Professional community response is starting to become visible. For example, the American Psychological Association (APA) released a statement addressing several related concerns, including the lack of empirical validation for using text messaging alone for psychotherapy . In their June 25, 2015 statement, the APA clearly reports that, “At this point, there is no research suggesting that texting alone is an effective modality for psychotherapy.” Disregard of professional requirements is also being noted by licensing regulators. As reported last week, Georgia is now advancing legislation to require professional training before licensed Georgia clinicians can legitimately work online. For counselors, recently updated CACREP standards also require graduate education related to technology in a wide variety of areas. Such training will help many unwitting clinicians become aware of legal and ethical mandates to deliver professional care online. These clinicians then will hopefully be pointed toward the many legal, ethical and evidence-based models now available for online practitioners. (See this list of courses available to shed light on opportunities.)

What You Can Do

Your review of Mr. Essig’s articles or the Talkspace website are invited below. If you find any websites that you’d like our colleagues to review, please also list them below so we can have a look at them for ourselves. For a list of detailed suggestions for all innovative behavioral health companies, practitioners as well as consumers of such services, you may also want to see the press release on this topic by the Coalition for Technology and Behavioral Science (CTiBS), for which I serve as President.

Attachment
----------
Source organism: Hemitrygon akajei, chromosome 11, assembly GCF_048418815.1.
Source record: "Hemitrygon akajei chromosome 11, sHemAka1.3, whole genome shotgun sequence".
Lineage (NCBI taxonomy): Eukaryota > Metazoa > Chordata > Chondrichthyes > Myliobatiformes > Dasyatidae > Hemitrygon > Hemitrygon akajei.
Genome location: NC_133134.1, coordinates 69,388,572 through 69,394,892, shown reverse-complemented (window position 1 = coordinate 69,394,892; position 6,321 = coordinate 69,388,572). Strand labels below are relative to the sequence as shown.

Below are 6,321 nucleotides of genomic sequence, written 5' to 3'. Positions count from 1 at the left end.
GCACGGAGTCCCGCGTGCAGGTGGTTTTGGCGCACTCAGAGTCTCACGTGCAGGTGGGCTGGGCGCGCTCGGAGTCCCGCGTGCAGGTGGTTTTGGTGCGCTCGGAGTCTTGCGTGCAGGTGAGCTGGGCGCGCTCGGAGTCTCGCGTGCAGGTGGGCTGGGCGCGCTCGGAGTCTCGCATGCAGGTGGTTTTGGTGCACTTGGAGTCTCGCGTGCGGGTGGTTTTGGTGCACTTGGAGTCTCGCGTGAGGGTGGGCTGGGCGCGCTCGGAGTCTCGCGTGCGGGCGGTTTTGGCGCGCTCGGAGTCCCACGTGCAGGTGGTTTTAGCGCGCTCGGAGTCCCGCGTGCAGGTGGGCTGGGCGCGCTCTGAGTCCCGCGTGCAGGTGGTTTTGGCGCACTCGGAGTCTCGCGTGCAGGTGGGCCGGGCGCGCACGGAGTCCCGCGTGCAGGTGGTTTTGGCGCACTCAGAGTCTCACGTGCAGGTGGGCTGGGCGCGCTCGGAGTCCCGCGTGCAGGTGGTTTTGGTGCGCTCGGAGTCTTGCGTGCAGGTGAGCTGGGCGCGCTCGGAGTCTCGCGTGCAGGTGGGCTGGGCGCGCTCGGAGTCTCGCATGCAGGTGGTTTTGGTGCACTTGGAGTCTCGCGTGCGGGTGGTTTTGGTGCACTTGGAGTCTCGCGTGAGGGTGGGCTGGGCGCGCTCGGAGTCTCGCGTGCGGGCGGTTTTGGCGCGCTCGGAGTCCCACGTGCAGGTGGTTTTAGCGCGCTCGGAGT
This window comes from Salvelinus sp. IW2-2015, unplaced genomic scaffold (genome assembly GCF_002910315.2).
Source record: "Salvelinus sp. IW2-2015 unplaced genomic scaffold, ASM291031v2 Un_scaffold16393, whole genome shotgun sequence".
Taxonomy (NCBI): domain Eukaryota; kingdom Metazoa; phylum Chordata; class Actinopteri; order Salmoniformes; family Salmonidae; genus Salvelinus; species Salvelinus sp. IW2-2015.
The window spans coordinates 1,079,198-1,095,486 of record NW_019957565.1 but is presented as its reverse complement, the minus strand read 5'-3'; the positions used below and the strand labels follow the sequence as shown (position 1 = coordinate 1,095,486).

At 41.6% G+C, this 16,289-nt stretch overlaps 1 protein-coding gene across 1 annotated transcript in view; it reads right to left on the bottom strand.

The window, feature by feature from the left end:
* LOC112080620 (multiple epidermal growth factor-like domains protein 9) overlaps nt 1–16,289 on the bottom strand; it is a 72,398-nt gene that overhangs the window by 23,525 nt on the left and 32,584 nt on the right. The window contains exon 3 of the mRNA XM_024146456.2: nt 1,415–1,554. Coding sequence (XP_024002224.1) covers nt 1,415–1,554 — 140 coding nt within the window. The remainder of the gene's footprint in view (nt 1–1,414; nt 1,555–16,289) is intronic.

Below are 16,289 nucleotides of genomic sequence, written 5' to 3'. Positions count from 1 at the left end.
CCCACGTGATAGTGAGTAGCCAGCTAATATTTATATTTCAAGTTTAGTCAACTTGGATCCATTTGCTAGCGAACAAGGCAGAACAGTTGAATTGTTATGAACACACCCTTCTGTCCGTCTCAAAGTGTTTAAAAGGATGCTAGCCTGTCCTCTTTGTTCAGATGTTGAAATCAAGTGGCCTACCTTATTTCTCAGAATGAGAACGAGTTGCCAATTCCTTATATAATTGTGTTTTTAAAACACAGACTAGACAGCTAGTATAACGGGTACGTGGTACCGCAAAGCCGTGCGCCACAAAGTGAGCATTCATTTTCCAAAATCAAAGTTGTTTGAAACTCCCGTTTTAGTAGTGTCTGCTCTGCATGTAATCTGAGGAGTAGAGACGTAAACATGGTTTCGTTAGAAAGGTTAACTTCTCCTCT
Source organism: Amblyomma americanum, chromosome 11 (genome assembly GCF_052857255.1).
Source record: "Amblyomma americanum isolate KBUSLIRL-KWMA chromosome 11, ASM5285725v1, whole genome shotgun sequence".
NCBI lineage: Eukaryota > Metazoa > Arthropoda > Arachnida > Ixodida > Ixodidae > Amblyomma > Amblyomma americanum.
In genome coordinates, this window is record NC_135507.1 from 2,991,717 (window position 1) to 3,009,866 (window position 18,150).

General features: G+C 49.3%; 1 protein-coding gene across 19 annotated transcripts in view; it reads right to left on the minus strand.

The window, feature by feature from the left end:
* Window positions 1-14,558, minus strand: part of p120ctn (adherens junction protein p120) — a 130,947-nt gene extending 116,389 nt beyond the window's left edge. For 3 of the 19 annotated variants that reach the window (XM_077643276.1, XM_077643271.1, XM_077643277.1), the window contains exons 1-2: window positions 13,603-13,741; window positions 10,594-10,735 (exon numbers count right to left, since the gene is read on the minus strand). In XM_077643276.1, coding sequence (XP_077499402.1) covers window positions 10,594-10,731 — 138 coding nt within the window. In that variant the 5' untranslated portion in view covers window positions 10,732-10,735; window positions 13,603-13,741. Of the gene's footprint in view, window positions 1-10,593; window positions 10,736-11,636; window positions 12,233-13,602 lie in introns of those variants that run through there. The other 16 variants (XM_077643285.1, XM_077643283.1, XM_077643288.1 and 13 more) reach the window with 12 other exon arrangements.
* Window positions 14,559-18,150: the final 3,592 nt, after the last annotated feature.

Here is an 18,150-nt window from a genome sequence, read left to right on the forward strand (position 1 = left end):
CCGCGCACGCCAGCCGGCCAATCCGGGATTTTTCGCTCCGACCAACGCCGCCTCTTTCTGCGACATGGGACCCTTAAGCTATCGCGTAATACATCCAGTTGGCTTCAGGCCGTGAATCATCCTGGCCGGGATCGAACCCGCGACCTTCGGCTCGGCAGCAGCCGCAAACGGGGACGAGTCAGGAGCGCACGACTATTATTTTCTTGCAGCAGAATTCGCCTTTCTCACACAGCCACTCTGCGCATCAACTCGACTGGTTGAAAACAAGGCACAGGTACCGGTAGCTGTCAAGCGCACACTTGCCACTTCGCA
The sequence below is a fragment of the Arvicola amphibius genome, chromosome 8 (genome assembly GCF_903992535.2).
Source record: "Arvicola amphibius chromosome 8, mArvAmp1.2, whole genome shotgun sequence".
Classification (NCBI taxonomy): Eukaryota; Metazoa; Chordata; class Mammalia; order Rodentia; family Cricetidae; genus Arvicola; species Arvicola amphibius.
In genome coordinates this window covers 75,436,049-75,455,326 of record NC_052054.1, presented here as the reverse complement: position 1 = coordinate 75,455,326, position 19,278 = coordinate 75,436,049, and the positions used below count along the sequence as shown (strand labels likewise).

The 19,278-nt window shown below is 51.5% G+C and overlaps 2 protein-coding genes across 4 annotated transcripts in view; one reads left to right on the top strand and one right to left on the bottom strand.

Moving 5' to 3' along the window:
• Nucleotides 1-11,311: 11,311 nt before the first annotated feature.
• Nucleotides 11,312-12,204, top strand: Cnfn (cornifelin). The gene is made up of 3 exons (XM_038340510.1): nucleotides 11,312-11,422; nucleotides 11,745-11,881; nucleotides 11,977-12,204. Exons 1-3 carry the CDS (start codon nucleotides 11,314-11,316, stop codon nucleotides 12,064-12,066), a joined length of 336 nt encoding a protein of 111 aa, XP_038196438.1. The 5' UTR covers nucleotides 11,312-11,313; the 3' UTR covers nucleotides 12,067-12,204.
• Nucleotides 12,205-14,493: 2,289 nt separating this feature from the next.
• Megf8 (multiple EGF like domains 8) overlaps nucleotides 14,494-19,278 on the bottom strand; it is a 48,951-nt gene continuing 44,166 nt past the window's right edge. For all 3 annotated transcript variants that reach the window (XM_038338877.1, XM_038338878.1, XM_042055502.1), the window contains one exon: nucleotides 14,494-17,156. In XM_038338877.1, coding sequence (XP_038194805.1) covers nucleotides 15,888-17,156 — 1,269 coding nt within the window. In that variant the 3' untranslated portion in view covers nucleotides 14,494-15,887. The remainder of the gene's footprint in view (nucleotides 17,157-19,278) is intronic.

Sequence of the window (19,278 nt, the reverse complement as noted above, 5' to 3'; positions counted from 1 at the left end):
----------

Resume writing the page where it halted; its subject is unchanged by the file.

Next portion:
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7 comments on “Forbes Journalist Essig Challenges Talkspace Instant-Messaging Therapy

  1. Thank you Dr. Maheu. I grew concerned about a start up website a friend pointed out to me called joyable.com. This website claims to “treat” people with social anxiety online however the providers are “coaches”. The team consists of people who are MBAs and “coaches”; no one seems to have a mental health background at all. Seems Silcon Valley is eager to get into the “space” without the regard or concern for actual quality of care of vulnerable individuals.

    • I haven’t looked into the website you mentioned, but I do find it fascinating to see what websites manage to say to consumers.

  2. I think Marlene is always on top of the technical, legal and ethical changes occurring in our, now increasingly emerging online, profession. I like that Georgia wants clinicians to take a six hour course before embarking on tele-counseling, or any other form of online treatment. In the very near future, I’ll most likely want to take the same course from Marlene for practice in California.

  3. As the article mentioned, clinicians often have “financial disabilities,” especially in more rural areas. I am seriously considering signing up with TalkSpace. I am experiencing some anxiety about this. “How much of a risk am I taking?” I ask myself. The governing board in Texas is not very specific on the guidelines for online therapy.

  4. I spent exactly 14 days on Talkspace, I paid for 30, but quit after realizing it is a very poor platform for so-called “Therapy”. I was offered a choice of Social Workers. That’s it. These are not psychologist as I soon found out. They are not much better than talking to a friend. What makes it worse? Talkspace is texting therapy. It can be easily mis-understood. Have you ever watched a Facebook fight unfold? Yep, mis-communcation.

    I recommend Talkspace for only light situations. For example, I went to the store and someone gave me a strange look. Am I crazy? Or my 15 year old boyfriend broke up with me. These situations may be do-able on Talksapce, but anything more and you should probably pay money out to someone with some real skills.